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Coretha Rushing

Coretha Rushing’s Leadership Lessons | ExCo Insights

May 27, 2024

In this series, we explore some of the most important lessons and insights from our executive coaches and mentors. The ExCo Group executive coach and mentor Coretha Rushing, former Chief People Officer of Equifax, Inc. and The Coca-Cola Company, shares her lessons, including the impact of positional power, the significance of redo’s, and the importance of deciding to build followership through communication.


An important lesson I learned early in my career is understanding the impact of positional power. I saw it first-hand on my first day at the Coca-Cola Company. I remember walking into the building, and the CEO at the time, Roberto Goizueta, was passing by. He said to me, “Good morning, young lady. How are you?” I said, “I’m good!” And he said, “Well, where are you off to?” After I told him about the meeting I was heading to, he said, “I’m going that way. Come with me.”

We got in the elevator, and he asked me about myself. I was struck by the fact that this CEO, who clearly was really busy, took the time to talk with me. It’s a reminder that as people progress in their careers, they have more positional power, and it’s important for them to extend themselves, even in small ways, to send the message that everyone is the same and we’re all on the same team.

I put this lesson into practice much later when I was head of HR at Equifax, and we had a data breach. We were on the executive floor day after day, week after week, month after month. Lunches were ordered, and most people would grab something and return to their desks or the next meeting. But I made it a point every day to go to the company cafeteria and sit with people I didn’t know and ask them how they were doing. As leaders, you have to build followership, and we often think about communication in terms of a big town hall meeting. But it happens every day, one person at a time.

Another key lesson for me is that everybody gets a redo. I’ve often been asked to take on teams or manage situations that were in rough shape. My rule was that for the first six weeks, I was not going to look at anyone’s personnel file because it’s possible that somebody might not have had a good relationship with the outgoing manager because of a style difference.

So everybody gets a reset, and my rule is that people are not their worst moment. We need to give people the opportunity to show what they can do.

I’ve worked with people who didn’t have a great reputation, but I gave them a shot on a project, and they delivered. With one employee, after giving him a shout-out in a meeting, he said to the group, “I’ve never gotten a chance to show what I could do, and I really want to thank you for giving me the opportunity.” So everybody gets a reset, and my rule is that people are not their worst moment. We need to give people the opportunity to show what they can do.


A common theme is their inability to take action with talent that needs to be exited. Somebody on your team may be a rock-steady employee, but if they just can’t make that next step up, they will hold you back from scaling your organization. I always say to people that it can be incredibly disrespectful not to be honest with a person, especially when everyone else on the team knows that they are not pulling their weight. You’re doing them a horrible disservice because you’re minimizing the possibility that they could go somewhere else inside or outside the organization and make a contribution. But more importantly, you’re not treating an adult like an adult.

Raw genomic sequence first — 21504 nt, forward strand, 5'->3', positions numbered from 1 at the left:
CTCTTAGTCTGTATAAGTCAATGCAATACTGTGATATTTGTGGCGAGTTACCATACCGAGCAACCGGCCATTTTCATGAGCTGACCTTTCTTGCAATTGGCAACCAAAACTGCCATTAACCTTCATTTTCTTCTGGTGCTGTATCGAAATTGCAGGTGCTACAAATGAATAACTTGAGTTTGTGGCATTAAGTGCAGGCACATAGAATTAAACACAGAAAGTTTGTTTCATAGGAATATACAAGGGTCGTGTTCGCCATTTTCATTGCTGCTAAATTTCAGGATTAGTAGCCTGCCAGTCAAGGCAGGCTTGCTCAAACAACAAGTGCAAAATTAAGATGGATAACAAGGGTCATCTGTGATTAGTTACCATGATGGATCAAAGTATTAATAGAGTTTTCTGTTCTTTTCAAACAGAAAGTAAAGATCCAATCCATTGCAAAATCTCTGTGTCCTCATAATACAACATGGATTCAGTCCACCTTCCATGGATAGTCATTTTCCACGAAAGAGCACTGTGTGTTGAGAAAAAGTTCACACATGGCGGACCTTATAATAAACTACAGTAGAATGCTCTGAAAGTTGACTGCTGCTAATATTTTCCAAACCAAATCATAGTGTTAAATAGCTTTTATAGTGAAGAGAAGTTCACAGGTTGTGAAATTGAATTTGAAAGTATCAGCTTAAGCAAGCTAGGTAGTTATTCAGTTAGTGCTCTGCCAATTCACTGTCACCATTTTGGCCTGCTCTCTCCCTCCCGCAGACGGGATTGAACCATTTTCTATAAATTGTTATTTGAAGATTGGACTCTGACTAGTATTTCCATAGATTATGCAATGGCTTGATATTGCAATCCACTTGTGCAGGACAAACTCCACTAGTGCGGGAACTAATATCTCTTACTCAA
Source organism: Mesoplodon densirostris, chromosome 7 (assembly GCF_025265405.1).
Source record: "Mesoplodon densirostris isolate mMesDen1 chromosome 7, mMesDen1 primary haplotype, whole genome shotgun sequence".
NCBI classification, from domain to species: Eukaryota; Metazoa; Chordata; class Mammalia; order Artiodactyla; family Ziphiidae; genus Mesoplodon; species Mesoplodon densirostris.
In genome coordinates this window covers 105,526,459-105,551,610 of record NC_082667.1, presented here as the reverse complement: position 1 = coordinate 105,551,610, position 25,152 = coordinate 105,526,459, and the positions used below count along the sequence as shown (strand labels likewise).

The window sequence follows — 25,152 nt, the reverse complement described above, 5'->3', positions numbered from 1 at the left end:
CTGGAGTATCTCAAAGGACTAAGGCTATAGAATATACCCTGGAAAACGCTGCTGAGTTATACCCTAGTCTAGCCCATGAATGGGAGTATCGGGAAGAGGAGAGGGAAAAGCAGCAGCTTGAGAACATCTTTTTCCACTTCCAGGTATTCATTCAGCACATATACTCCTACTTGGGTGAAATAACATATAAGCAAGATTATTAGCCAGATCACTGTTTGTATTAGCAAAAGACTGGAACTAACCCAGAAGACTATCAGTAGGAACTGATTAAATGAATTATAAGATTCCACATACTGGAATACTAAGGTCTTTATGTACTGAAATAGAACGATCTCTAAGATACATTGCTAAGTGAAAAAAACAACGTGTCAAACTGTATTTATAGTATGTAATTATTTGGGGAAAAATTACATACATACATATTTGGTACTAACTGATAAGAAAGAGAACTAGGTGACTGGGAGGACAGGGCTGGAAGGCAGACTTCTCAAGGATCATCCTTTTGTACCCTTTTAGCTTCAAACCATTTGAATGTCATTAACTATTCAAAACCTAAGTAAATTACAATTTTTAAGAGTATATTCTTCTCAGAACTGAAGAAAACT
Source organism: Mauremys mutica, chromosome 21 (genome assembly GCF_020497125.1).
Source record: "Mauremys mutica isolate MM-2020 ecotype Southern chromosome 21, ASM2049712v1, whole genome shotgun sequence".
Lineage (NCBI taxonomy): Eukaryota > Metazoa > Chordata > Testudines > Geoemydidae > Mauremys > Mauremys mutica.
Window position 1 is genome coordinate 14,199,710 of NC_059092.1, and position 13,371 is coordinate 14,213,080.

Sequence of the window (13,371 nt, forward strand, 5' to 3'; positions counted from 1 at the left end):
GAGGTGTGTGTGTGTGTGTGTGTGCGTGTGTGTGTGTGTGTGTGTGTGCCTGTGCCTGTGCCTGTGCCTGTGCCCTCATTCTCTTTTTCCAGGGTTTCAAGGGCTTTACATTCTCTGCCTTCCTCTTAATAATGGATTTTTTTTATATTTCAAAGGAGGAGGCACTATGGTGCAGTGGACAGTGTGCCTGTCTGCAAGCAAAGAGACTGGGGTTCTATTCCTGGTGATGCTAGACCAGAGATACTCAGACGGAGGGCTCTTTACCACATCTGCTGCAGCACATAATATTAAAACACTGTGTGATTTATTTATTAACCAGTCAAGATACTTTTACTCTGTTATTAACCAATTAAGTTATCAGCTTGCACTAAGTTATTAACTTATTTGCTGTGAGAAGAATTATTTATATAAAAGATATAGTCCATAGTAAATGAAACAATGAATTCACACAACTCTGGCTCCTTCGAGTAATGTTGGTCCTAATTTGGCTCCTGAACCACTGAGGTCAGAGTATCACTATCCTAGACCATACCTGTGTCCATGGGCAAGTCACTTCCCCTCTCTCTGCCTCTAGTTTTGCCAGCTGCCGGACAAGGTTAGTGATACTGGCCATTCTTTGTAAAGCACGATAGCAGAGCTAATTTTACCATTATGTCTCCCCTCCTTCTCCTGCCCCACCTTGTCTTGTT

I’ve been surprised how many very senior executives are reluctant to have those conversations, because they haven’t built that muscle. My theory is that if you weren’t a senior executive before 2008, when so many had to deal with layoffs and restructurings because of the financial crisis, then you’ve lived in an environment of steady growth for most of your career until the pandemic. That means you’ve never had to have many of these difficult conversations.

Another key point is that if you have to lay off a number of people, you have to be clear and consistent in making decisions. Otherwise, the credibility of the whole process falls apart if people think it’s just a bunch of random decisions. They need to understand that there’s a process, and you can’t do anything that might make that process look suspect.

Another big theme that comes up with my clients is a lack of understanding that strategy should drive the structure of a company. Because of all the reorganizations occurring, there is a need to look at the ideal structure to help drive toward that future state embedded in your strategy.

I tell people to imagine that their company is a new company, then put everyone who works there in a metaphorical parking lot before they start drawing boxes to structure the company to deliver on the new strategy. Draw those boxes first, and there should be as few of them as possible to keep the structure simple, and then worry about your people.

In doing that exercise, they often realize that there is no role for certain people, including someone who might be a top performer. A lot of executives struggle with that, and they start creating structures to shoehorn people into roles to preserve something of the old structure.

And even if you don’t take any action, that is a decision itself, and it will come back to bite you, particularly as it relates to people decisions. You have to ensure the audio and video are in sync and that there is no gap between what you say is important as a leader and what you do. If there is a gap, it will really minimize the impact of every message about the culture you’re trying to create.

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